Education: BS, MS in ocean engineering, MIT (1975-76)
Most noteworthy achievement: Winning World Tiddlywinks Championships 22 times (1983-2012)
Larry Kahn learned to play tiddlywinks while living at MIT's Baker House as an undergraduate. And for those of you who might think tiddlywinks is not a serious endeavor, the English Tiddlywinks Association calls it a complex game of strategy and tactics, involving a "fascinating mix of manual dexterity and intellectual activity." Kahn has said that most "tiddly wonks" in the game exploit their knowledge of math or science to their advantage. In 1995, he achieved the Holy Grail of winks by holding six championship titles at the same time.
In recent years, Winks has suffered at the hands of more modern pastimes like video games, but Kahn hopes for a resurgence.
As strange as it is, just yesterday, looking for a bike on the Felt website, i learned about Amanda Nauman, who got a Masters Degree in engineering and is a top triathlete and cyclocross racer; she managed to end 13th at the US national elite cyclocross last year for her first participation. Her next goal is to end in the top 10. Full time she's project manager at Felt Bicycles, hopefully using her engineering skills to improve her bike in the process. http://www.feltbicycles.com/blog/?p=3934
Although not listed in this article, I can name a very visible engineering graduate in a big money pro sport: Andrew Luck. He has a Stanford engineering degree in Architecural Design. There are others, but this one came to mind quickly since I am a Colts fan!
Notice that none of the 'pro athletes' are in the big money sports. If you are good at baseball, basketball, or football and want to play at colleges that feed the pros, engineering degrees are out of the question. Playing football at Cal Tech does not qualify.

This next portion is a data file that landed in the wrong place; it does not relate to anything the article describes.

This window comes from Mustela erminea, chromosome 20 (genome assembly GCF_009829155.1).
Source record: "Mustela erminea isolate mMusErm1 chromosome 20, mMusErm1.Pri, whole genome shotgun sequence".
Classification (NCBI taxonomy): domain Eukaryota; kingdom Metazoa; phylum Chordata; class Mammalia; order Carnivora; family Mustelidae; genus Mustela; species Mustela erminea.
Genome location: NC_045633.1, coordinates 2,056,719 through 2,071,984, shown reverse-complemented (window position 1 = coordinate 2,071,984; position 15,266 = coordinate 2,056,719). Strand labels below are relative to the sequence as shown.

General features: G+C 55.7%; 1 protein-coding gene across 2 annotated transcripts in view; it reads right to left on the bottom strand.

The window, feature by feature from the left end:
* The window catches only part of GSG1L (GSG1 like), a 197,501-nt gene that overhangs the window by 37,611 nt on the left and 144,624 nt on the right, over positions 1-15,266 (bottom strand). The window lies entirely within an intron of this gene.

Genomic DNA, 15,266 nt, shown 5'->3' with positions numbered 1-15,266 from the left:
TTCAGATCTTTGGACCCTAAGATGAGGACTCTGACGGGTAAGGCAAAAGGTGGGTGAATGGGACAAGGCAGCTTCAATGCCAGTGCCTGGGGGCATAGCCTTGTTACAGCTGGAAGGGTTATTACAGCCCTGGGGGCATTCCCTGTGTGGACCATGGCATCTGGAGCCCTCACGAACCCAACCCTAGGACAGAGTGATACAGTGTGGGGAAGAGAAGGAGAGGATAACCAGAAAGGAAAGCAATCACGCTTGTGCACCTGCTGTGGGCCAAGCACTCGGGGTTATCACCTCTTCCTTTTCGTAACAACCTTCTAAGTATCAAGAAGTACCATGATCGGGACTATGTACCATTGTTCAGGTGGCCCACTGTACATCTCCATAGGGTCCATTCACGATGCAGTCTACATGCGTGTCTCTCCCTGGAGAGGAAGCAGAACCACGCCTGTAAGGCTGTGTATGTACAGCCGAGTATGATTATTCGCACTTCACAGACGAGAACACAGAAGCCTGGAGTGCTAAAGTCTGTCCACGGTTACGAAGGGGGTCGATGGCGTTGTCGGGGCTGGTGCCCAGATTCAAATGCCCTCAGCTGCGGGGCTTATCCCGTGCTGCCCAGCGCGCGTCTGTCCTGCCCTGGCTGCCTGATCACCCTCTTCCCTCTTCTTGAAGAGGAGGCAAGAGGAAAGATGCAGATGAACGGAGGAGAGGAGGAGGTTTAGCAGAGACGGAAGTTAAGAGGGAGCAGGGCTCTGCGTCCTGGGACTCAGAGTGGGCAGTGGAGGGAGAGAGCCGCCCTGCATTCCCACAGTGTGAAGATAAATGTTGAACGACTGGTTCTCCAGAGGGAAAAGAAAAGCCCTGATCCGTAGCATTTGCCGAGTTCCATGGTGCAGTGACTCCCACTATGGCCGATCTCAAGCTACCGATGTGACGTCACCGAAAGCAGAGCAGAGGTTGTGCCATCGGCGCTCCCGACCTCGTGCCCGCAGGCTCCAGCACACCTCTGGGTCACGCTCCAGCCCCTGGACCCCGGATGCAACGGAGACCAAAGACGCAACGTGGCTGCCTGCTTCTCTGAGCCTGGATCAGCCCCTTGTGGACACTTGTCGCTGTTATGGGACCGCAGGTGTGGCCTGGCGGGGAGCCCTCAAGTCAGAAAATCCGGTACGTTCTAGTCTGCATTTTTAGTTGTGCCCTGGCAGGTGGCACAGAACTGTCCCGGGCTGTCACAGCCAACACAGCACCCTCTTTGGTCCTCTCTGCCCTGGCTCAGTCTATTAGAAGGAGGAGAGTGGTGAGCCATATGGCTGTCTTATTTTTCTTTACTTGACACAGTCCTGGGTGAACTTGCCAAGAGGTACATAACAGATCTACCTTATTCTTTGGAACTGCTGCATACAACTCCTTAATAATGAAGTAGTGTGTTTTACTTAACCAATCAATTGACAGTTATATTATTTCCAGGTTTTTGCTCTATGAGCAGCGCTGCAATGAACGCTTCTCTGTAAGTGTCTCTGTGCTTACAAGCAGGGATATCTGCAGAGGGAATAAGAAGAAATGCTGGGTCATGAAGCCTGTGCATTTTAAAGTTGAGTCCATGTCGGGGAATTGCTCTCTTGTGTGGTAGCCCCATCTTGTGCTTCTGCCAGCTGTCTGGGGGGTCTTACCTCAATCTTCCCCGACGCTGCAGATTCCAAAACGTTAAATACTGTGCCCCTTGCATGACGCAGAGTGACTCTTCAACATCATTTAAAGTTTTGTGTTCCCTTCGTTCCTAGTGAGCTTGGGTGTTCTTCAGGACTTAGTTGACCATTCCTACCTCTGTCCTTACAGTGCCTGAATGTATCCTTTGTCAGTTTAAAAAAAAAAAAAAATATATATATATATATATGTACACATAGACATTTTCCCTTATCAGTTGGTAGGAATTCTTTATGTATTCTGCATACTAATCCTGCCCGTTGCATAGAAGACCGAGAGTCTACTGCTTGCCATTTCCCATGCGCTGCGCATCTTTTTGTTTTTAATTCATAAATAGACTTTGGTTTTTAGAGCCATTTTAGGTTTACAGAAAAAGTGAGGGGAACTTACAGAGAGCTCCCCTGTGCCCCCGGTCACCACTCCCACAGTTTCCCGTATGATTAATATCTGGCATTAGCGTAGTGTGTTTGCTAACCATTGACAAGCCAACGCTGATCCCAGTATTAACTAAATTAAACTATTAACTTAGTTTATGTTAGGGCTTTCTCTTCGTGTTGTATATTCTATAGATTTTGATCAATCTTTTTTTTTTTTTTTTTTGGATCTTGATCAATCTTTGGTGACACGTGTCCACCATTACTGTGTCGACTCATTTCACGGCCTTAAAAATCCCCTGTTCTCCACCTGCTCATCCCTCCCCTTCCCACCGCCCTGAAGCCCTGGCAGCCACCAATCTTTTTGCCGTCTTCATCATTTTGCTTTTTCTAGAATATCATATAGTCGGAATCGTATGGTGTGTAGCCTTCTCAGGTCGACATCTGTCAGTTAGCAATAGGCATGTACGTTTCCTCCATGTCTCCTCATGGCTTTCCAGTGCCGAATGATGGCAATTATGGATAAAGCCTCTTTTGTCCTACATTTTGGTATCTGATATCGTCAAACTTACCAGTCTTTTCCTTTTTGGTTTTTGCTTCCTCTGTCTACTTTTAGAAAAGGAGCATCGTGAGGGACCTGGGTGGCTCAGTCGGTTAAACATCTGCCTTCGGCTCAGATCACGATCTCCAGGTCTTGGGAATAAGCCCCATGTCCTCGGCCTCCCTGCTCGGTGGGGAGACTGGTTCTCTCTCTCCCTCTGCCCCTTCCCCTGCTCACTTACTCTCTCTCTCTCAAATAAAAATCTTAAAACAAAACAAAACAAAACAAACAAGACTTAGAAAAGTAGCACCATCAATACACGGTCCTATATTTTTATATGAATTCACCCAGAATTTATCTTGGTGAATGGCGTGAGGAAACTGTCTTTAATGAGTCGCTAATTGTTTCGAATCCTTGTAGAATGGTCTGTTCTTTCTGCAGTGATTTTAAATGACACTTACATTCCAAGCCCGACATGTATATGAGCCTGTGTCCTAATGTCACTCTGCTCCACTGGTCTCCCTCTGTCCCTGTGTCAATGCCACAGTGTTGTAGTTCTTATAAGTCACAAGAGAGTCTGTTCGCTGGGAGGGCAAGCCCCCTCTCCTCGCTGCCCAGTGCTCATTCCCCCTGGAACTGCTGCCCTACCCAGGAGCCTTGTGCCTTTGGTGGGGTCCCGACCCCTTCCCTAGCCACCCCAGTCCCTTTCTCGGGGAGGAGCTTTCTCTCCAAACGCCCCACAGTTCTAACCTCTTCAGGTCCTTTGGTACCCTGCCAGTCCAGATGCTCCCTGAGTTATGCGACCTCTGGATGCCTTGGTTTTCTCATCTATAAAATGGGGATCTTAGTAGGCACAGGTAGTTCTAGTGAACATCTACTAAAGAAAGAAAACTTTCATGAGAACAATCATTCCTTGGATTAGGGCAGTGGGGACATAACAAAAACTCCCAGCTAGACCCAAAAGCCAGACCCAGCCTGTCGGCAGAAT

I am reminded of a book that I read while in engineering school titled "Meat on the Hoof". As I recall (it was a long time ago), the writer originally wanted to be an engineer. In one of his freshmen classes, the professor asked all of the football players to stand up. He did. The professor then told him to find another major because he would flunk out of engineering. The writer complied and the rest of the book was about the horrors of college football. It was a pretty depressing book as I recall...
Still, an expensive engineering education seems like a waste in the end, even from their perspective, if sports is the path chosen. But I think for those whose careers are ended by injury, engineering could be a great option if they can pick it up again.
Well apparently that is the case with most of the people included here. Note though that Johnny Heineken (windsailing) and Ron Hickman (bowling) have combined an engineering career with their chosen sport.
David Patterson, known for his pioneering research that led to RAID, clusters and more, is part of a team at UC Berkeley that recently made its RISC-V processor architecture an open source hardware offering. We talk with Patterson and one of his colleagues behind the effort about the opportunities they see, what new kinds of designs they hope to enable and what it means for today’s commercial processor giants such as Intel, ARM and Imagination Technologies.